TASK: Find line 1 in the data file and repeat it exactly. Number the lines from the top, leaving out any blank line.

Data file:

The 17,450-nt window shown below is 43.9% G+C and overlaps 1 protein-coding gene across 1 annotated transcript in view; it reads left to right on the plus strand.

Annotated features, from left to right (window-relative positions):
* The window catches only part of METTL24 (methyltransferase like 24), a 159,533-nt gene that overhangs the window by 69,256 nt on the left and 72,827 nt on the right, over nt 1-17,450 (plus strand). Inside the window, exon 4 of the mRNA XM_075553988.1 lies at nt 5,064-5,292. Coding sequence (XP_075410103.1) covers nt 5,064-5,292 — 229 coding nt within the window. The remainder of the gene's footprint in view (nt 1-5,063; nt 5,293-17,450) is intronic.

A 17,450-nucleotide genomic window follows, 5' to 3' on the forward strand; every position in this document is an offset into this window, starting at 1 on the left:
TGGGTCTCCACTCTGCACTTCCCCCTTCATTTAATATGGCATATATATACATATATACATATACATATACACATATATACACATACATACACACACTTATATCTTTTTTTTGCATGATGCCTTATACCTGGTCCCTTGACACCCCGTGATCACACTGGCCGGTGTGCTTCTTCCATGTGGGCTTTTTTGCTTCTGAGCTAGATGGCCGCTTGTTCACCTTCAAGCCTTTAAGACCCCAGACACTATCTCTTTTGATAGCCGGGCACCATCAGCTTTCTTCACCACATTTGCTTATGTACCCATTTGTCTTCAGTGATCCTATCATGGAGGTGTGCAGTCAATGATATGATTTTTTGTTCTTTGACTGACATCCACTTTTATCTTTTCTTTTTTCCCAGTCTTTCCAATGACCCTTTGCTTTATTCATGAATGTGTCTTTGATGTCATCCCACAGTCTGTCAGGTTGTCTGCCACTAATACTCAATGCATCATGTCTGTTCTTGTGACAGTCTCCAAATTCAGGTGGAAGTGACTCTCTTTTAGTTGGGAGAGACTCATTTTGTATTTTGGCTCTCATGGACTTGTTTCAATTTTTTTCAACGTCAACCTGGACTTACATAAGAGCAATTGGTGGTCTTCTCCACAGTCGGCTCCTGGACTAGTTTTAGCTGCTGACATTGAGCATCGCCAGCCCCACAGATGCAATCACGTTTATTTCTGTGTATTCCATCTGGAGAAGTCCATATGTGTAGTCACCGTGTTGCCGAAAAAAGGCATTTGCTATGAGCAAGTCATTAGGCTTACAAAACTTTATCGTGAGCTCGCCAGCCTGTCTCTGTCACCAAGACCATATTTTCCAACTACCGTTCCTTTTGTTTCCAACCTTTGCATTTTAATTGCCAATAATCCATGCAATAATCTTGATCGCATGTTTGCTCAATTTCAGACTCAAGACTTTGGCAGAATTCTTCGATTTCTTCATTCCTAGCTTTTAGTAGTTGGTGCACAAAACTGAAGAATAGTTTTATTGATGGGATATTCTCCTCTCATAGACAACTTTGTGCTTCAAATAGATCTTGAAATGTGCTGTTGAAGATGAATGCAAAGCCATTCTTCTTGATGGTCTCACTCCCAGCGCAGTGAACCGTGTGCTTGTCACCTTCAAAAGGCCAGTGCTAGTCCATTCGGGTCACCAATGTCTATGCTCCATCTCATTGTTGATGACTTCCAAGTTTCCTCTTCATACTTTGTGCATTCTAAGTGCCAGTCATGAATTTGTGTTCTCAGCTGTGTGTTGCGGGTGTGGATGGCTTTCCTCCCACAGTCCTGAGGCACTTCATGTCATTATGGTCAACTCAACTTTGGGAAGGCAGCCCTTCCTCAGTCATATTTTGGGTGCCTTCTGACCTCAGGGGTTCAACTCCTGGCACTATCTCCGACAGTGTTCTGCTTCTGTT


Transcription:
The 17,450-nt window shown below is 43.9% G+C and overlaps 1 protein-coding gene across 1 annotated transcript in view; it reads left to right on the plus strand.